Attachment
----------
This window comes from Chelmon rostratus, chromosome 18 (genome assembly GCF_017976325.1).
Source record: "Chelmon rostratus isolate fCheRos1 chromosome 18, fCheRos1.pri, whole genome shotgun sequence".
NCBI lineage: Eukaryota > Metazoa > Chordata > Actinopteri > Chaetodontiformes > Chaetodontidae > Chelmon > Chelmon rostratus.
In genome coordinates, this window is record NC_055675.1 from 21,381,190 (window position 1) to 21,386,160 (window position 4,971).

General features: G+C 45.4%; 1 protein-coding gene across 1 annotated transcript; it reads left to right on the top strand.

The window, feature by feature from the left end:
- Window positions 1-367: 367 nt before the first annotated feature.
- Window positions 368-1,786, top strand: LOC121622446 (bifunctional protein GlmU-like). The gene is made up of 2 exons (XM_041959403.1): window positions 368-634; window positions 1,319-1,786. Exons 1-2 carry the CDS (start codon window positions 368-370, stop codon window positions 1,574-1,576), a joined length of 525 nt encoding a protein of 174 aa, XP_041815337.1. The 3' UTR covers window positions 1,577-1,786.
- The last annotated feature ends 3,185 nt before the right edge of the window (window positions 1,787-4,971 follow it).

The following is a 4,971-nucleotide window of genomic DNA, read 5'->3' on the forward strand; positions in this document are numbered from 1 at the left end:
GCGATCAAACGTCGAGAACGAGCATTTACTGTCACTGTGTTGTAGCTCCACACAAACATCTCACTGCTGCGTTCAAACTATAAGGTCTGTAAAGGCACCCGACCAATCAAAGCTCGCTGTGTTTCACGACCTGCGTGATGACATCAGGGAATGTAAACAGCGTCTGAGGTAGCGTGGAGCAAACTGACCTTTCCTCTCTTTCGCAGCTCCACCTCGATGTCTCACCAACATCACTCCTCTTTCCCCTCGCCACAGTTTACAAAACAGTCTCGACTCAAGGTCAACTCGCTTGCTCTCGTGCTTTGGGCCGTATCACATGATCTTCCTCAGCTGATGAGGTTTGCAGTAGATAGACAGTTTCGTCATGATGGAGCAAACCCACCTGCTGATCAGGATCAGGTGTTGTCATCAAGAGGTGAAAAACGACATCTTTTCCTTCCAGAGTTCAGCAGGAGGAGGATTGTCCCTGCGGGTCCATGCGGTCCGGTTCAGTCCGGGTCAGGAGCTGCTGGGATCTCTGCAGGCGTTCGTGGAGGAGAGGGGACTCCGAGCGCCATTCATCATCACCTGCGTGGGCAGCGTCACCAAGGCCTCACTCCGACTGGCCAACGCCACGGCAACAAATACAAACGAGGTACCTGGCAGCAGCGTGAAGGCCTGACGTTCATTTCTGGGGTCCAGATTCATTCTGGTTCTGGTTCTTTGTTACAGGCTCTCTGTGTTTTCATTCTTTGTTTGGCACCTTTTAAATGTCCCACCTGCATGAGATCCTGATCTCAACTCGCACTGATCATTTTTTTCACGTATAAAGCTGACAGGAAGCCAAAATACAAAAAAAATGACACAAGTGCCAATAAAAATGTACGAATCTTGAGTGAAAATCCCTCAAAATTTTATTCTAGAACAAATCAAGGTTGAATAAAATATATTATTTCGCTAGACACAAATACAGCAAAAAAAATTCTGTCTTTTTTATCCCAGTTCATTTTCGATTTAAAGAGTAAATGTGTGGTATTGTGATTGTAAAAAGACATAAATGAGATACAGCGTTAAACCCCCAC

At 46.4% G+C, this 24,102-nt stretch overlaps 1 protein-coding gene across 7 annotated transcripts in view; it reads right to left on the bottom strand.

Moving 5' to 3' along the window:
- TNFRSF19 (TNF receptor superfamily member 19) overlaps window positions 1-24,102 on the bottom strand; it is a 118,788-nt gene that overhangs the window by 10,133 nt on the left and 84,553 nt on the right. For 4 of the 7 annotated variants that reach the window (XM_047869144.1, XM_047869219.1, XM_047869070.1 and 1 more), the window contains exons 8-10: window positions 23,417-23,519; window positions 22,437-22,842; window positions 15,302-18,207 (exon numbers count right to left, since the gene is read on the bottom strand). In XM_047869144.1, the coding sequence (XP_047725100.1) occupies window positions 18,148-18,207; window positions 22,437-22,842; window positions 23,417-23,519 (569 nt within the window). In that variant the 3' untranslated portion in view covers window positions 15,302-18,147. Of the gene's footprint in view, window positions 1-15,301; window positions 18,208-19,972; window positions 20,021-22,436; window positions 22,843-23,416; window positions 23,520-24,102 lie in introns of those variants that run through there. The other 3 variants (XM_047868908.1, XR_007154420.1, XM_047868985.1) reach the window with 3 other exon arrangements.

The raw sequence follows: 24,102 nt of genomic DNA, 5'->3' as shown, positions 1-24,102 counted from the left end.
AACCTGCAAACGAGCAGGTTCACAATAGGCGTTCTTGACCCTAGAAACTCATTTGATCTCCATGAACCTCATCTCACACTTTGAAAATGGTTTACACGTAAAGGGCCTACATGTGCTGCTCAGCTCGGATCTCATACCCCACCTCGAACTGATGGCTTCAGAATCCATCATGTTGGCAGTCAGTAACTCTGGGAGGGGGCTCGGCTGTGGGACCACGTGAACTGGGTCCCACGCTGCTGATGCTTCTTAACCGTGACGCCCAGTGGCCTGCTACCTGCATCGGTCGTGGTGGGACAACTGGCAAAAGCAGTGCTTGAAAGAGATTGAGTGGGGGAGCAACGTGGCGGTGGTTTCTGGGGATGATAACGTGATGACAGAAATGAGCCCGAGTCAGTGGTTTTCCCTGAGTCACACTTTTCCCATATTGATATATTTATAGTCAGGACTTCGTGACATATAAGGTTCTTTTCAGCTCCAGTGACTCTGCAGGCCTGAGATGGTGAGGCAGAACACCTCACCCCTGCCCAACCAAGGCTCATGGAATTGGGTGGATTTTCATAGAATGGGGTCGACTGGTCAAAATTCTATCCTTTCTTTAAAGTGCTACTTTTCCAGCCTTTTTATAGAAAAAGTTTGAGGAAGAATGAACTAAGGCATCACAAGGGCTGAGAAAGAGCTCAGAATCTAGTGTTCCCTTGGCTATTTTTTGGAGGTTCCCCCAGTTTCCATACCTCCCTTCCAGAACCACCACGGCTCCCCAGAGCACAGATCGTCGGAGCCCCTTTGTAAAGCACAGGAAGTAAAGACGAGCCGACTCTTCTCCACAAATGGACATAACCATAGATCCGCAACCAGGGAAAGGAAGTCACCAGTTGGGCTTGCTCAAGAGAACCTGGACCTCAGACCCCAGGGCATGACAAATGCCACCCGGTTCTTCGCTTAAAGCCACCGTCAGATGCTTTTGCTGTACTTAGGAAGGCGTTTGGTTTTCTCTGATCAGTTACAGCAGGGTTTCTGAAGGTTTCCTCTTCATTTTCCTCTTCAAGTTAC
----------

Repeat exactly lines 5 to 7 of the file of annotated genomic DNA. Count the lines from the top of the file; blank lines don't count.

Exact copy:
General features: G+C 45.4%; 1 protein-coding gene across 1 annotated transcript; it reads left to right on the top strand.

The window, feature by feature from the left end:
- Window positions 1-367: 367 nt before the first annotated feature.